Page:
Ohio Valley Conference
(OVC)
Established1948
AssociationNCAA
DivisionDivision I FCS
Members12
Sports fielded17 (men's: 8; women's: 9)
RegionMidwest and South
HeadquartersBrentwood, Tennessee
CommissionerBeth DeBauche (since 2009)
Websiteovcsports.com
Locations

The Ohio Valley Conference (OVC) is a college athletic conference which operates in the midwestern and southeastern United States. It participates in Division I of the NCAA; the conference's football programs compete in the Football Championship Subdivision (FCS; formerly known as Division I-AA), the lower of two levels of Division I football competition. The OVC has 12 members, 9 of which compete in football in the conference.

History[edit | edit source]

Primary source : [1]

The Ohio Valley Conference can trace its roots to 1941 when Murray State athletic director Roy Stewart, Eastern Kentucky athletic director Charles "Turkey" Hughes, and Western Kentucky public relations director Kelly Thompson first formulated the idea of establishing a regional athletics conference. The plan was put on hold due to World War II, but it was resurrected after the conclusion of the war. In 1948, the three schools joined with Louisville, Morehead State, and Evansville to form the Ohio Valley Conference. While many collegiate conferences are struggling today with the question of whether their policies and rules should be determined by the athletic departments or by the institutional heads, from the very beginning, the OVC has been run by the presidents of its member schools.

Historically, the OVC was a pioneer in racial desegregation with Morehead State signing the conference's first black athlete, Marshall Banks, in 1958. The rest of the OVC soon followed in Morehead State's wake. Today, the OVC is unique among NCAA Division I conferences in that it includes one historically black university, Tennessee State University, in a conference that otherwise consists of institutions that are not traditionally black. All other HBCUs in NCAA Division I are members of either the MEAC or SWAC, conferences made up entirely of HBCUs.

The OVC has also been a leader in advancement of sports opportunities fore women. The conference began adding championship competitions for women in 1977 several years after the AIAW began sponsoring national championships for women, but seven years before the NCAA was ready to move into the field. Since 2009, the OVC has been led by Commissioner Beth DeBauche, one of only five female commissioners for the twenty-four Division I conferences.[2]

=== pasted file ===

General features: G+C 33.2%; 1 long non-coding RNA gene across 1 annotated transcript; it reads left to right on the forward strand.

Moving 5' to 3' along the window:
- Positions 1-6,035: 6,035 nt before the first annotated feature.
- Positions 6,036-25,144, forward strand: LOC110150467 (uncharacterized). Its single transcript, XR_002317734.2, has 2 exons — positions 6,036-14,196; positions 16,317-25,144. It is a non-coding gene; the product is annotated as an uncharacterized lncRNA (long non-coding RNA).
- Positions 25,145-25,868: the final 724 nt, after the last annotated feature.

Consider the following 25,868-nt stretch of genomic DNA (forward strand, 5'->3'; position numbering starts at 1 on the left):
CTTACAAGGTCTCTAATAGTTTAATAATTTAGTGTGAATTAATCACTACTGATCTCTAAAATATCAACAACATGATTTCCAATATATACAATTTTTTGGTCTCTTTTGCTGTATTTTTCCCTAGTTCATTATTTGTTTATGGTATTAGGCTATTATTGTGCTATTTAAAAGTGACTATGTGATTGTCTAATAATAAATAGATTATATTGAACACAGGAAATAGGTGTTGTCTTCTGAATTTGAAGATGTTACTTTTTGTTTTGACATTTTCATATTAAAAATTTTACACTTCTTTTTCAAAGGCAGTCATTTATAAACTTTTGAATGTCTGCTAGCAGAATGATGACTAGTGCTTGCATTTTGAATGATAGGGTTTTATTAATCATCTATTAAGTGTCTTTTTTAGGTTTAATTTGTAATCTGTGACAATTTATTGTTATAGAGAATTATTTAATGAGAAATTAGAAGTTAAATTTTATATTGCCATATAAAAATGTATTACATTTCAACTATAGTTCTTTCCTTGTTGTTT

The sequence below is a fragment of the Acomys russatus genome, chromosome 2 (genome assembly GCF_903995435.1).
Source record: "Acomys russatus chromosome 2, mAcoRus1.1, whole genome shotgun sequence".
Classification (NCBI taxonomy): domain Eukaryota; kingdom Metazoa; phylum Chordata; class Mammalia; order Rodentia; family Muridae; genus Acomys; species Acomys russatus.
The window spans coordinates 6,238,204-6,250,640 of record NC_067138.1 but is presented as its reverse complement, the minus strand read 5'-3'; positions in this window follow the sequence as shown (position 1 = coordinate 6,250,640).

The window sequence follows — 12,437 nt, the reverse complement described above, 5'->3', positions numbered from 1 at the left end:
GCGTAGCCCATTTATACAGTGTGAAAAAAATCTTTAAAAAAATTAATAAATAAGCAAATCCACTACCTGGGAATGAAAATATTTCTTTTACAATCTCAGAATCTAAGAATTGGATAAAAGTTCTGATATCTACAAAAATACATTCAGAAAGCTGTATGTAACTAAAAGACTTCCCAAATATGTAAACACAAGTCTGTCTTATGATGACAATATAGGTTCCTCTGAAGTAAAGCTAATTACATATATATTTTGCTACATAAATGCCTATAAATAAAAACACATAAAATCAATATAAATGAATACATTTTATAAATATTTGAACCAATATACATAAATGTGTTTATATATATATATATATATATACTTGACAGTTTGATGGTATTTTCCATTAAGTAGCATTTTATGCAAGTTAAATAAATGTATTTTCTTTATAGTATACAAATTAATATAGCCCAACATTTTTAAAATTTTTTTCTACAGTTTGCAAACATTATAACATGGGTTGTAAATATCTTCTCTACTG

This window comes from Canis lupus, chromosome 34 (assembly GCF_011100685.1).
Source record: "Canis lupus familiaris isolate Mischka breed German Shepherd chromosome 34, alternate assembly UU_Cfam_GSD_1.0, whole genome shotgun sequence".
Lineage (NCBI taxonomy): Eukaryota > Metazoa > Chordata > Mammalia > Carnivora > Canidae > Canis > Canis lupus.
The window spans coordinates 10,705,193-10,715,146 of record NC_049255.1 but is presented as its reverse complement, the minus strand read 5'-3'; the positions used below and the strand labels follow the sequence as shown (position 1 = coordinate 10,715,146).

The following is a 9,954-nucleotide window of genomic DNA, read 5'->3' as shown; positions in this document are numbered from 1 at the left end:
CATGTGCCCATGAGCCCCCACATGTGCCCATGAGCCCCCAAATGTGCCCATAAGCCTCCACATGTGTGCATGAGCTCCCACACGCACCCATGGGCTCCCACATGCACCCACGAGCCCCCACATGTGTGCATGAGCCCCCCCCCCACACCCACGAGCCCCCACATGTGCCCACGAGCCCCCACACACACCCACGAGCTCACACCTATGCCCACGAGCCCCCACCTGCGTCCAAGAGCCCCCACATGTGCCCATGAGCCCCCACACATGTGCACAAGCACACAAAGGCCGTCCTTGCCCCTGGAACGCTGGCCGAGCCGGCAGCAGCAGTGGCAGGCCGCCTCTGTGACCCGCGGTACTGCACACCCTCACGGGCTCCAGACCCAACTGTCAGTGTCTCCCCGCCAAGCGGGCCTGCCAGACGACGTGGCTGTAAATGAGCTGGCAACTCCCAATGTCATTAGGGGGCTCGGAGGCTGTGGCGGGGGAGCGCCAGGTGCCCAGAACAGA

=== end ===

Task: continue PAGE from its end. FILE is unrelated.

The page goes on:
Athletic rivalries, especially when competitors are in relatively close proximity, can generate problems with fan behavior, and the conference leadership struggled with controlling the issue for many years. When the national debate on the problem reached its apex in the mid-1990s, the OVC unveiled the national first of its kind "Sportsmanship Statement” in 1995, stating the conference's policy on, "... principles of fair play, ethical conduct and respect for one's opponent." Since then, the OVC has also introduced individual, team (for each sport), and institutional sportsmanship awards.

Founded by six schools, the expansions of 2007 and 2011 have brought the Ohio Valley Conference membership to twelve schools, the most in its history.

OVC Digital Network[edit | edit source]

In August, 2012, the OVC announced that it had launched the OVC Digital Network as a replacement for and improvement over the conference's former efforts to provide streaming video coverage of many athletic events that it had been in place since 2006.[3]

Member schools[edit | edit source]

File:OhioValleyLocations.png

Locations of current Ohio Valley Conference full member institutions.

Full members[edit | edit source]

Institution Location
(Population)
Founded Type Enrollment Joined Football
Member?
Nickname
East Division
Belmont University Nashville, Tennessee
(619,626)
1890 Private/
Non-denominational
6,647[4] 2012 No Bruins
Eastern Kentucky University Richmond, Kentucky
(30,008)
1906 Public 16,183 1948 Yes Colonels (men's)
Lady Colonels (women's)
Jacksonville State University Jacksonville, Alabama
(12,548)
1883 Public 9,504 2003 Yes Gamecocks
Morehead State University Morehead, Kentucky
(5,914)
1922 Public 9,509 1948 NoNote Eagles
Tennessee State University Nashville, Tennessee
(619,626)
1912 Public 10,450 1986 Yes Tigers (men's)
Lady Tigers (women's)
Tennessee Technological University Cookeville, Tennessee
(27,648)
1912 Public 9,217 1949 Yes Golden Eagles
West Division
Austin Peay State University Clarksville, Tennessee
(132,929)
1927 Public 9,192 1962 Yes Governors (men's)
Lady Govs (women's)
Eastern Illinois University Charleston, Illinois
(21,039)
1895 Public 11,651 1996 Yes Panthers
Murray State University Murray, Kentucky
(17,741)
1922 Public 10,832 1948 Yes Racers
Southeast Missouri State University Cape Girardeau, Missouri
(37,525)
1873 Public 9,615 1991 Yes Redhawks
Southern Illinois University Edwardsville Edwardsville, Illinois
(24,047)
1957 Public 14,055 2008 No Cougars
University of Tennessee at Martin Martin, Tennessee
(10,515)
1927 Public 7,913[5] 1992 Yes Skyhawks

Note = Morehead State's football team competes in the Pioneer Football League, a Division I FCS football-only conference whose members choose not to offer athletic scholarships for football.